Oil falls further as rising cases fuel demand worries
A surge in Covid-19 infections in the US and Europe prompt concern over crude demand, while the chance of increased supply also hit sentiment
Tokyo — Oil extended last week’s losses on Monday, falling almost 2% as a surge in Covid-19 infections in the US and Europe prompted concern over crude demand, while the prospect of increased supply also hit sentiment.
Brent crude was down 70c, or 1.7%, at $41.07 by 3.53am GMT. US West Texas Intermediate (WTI) dropped 69c, or 1.7%, to $39.16, having fallen more than a dollar shortly after the start of trading.
Brent fell 2.7% last week and WTI dropped 2.5%.
The US reported its highest number yet of new coronavirus infections in two days to Saturday, while in France new cases hit a record of more than 50,000 on Sunday, underlining the severity of the outbreak.
On the supply side, Libya’s National Oil Corp on Friday ended its force majeure on exports from two key ports and said production would reach 1-million barrels a day in four weeks, a quicker ramp-up than many analysts had predicted.
“The recent surge in Covid-19 cases and further movement restrictions across parts of Europe is weighing on sentiment, with concern over what this all means for demand,” ING Economics said in a note.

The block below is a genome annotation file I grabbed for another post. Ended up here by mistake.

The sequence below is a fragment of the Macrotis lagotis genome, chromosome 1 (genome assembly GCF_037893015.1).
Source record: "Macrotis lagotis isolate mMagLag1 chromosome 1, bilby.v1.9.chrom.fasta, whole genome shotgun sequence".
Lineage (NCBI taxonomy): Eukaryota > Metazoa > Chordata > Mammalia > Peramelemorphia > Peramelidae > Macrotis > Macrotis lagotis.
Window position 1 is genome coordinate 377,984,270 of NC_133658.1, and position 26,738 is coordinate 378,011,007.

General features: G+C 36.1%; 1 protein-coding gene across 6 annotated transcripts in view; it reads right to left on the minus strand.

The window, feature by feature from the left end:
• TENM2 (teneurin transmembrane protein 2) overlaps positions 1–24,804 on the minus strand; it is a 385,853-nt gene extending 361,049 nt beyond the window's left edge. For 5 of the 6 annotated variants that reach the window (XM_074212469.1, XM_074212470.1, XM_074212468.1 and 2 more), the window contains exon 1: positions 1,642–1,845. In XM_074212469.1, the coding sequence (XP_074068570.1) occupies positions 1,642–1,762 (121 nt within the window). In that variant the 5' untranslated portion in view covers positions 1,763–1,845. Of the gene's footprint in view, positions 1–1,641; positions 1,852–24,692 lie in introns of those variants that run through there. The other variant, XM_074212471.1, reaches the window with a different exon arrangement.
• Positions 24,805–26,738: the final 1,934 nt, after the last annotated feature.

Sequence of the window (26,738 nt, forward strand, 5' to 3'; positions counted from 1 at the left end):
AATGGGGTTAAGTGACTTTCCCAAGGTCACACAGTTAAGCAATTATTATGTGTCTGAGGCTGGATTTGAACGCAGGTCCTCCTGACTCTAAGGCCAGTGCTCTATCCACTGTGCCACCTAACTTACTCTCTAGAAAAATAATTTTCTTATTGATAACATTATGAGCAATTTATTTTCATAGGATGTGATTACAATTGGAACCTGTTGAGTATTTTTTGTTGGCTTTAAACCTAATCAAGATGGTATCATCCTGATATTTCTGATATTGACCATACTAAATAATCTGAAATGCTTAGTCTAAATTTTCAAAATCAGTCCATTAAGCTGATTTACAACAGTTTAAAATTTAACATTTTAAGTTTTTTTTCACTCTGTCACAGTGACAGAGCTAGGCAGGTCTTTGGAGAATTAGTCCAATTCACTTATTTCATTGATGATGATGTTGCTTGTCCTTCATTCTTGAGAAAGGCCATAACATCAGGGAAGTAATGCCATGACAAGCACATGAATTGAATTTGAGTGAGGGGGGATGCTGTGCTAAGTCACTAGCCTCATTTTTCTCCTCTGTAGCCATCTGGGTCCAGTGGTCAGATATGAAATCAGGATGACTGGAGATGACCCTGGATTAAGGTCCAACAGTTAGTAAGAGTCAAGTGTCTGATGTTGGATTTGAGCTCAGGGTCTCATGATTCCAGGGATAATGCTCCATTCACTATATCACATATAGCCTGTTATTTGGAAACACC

“Not helping, is the fact that Libya appears to be returning supply to the market quicker than expected,” ING said.
Opec+, a grouping of producers including Opec and Russia, is also set to increase output by 2-million barrels a day in January 2021 after cutting production by a record amount earlier in 2020.
Russian President Vladimir Putin indicated last week he may agree to extending Opec+ oil production reductions.
In the US, energy companies increased their rig count by five to take the total to 287 in the week to October 23, the most since May, energy services firm Baker Hughes said. The rig count is an indicator of future supply.
Still, investors increased their net long positions in US crude futures and options during the week to October 20, the US Commodity Futures Trading Commision said on Friday.
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